…Following the US invasion of Baghdad in 2003, looters sacked the Iraqi National Museum, removing a staggering array of Mesopotamian antiquities. Many of the pieces, including a priceless 5,000-year-old life-sized head of a Sumerian woman carved from marble, have disappeared only to be found on the doorsteps of private collectors, museums, and antique shops. In June, some tiny but valuable Babylonian artifacts reached the Royal Ontario Museum in Toronto when a man arrived at the office of Dan Rahimi, the museum’s executive director for development, carrying what he believed to be six 3,000-year-old cylinder seals once used to roll imprints onto flat surfaces. These two-inch-long symbols of authority, carved out of marble or shaped from clay, are worth up to $100,000 (US) each.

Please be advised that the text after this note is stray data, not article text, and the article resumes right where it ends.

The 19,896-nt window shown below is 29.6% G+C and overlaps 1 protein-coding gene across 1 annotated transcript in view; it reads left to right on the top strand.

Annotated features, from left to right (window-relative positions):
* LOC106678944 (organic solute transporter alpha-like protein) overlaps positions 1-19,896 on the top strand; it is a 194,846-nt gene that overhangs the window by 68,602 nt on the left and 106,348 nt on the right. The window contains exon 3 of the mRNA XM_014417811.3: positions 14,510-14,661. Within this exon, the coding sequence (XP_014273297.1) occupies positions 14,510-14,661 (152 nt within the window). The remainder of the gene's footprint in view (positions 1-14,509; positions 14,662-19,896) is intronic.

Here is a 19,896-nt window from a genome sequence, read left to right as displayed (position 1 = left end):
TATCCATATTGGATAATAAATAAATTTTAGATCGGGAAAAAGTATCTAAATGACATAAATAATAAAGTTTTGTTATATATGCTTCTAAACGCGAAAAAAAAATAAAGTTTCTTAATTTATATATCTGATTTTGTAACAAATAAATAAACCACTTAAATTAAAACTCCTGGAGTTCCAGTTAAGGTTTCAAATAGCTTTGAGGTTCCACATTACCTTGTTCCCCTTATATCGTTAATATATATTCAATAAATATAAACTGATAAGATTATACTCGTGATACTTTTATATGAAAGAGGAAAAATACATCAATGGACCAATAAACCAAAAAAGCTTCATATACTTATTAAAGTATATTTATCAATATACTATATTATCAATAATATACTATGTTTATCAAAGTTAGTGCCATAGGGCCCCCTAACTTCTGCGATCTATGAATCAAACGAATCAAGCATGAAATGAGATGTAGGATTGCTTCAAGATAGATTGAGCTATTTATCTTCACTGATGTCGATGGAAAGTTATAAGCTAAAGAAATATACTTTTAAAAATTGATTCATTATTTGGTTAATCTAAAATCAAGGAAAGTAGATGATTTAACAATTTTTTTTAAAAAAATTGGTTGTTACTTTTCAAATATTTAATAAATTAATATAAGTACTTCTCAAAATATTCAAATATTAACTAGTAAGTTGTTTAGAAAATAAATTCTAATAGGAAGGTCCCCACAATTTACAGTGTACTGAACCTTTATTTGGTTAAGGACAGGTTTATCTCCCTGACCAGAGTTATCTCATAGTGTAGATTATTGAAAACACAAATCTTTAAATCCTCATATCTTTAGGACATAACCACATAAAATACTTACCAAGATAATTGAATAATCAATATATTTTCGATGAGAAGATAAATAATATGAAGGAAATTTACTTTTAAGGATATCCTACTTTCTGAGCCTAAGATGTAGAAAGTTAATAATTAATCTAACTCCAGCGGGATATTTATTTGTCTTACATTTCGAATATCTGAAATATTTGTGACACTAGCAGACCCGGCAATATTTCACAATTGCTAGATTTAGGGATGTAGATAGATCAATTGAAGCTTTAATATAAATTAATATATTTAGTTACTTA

The holder of these Iraqi treasures told Rahimi that a third party had purchased them on eBay. Rahimi, a trained archeologist who has worked extensively in the Middle East, was suspicious about the true origins of the cylinder seals, and their presence in Canada raised a troubling question: with art theft so rampant, what should prospective buyers do when the ownership of a work cannot be clearly established? The answer seems simple enough: don’t accept it. But in the world of art, where genius, money, and ego collide, morality can quickly fall by the wayside. Rahimi is always on guard against people who attempt to create a paper trail of legitimacy surrounding a disputed piece by loaning it to the rom. After carefully examining them, Rahimi determined that four were original and two were fakes. “The rom was absolutely not interested them,” he says.” —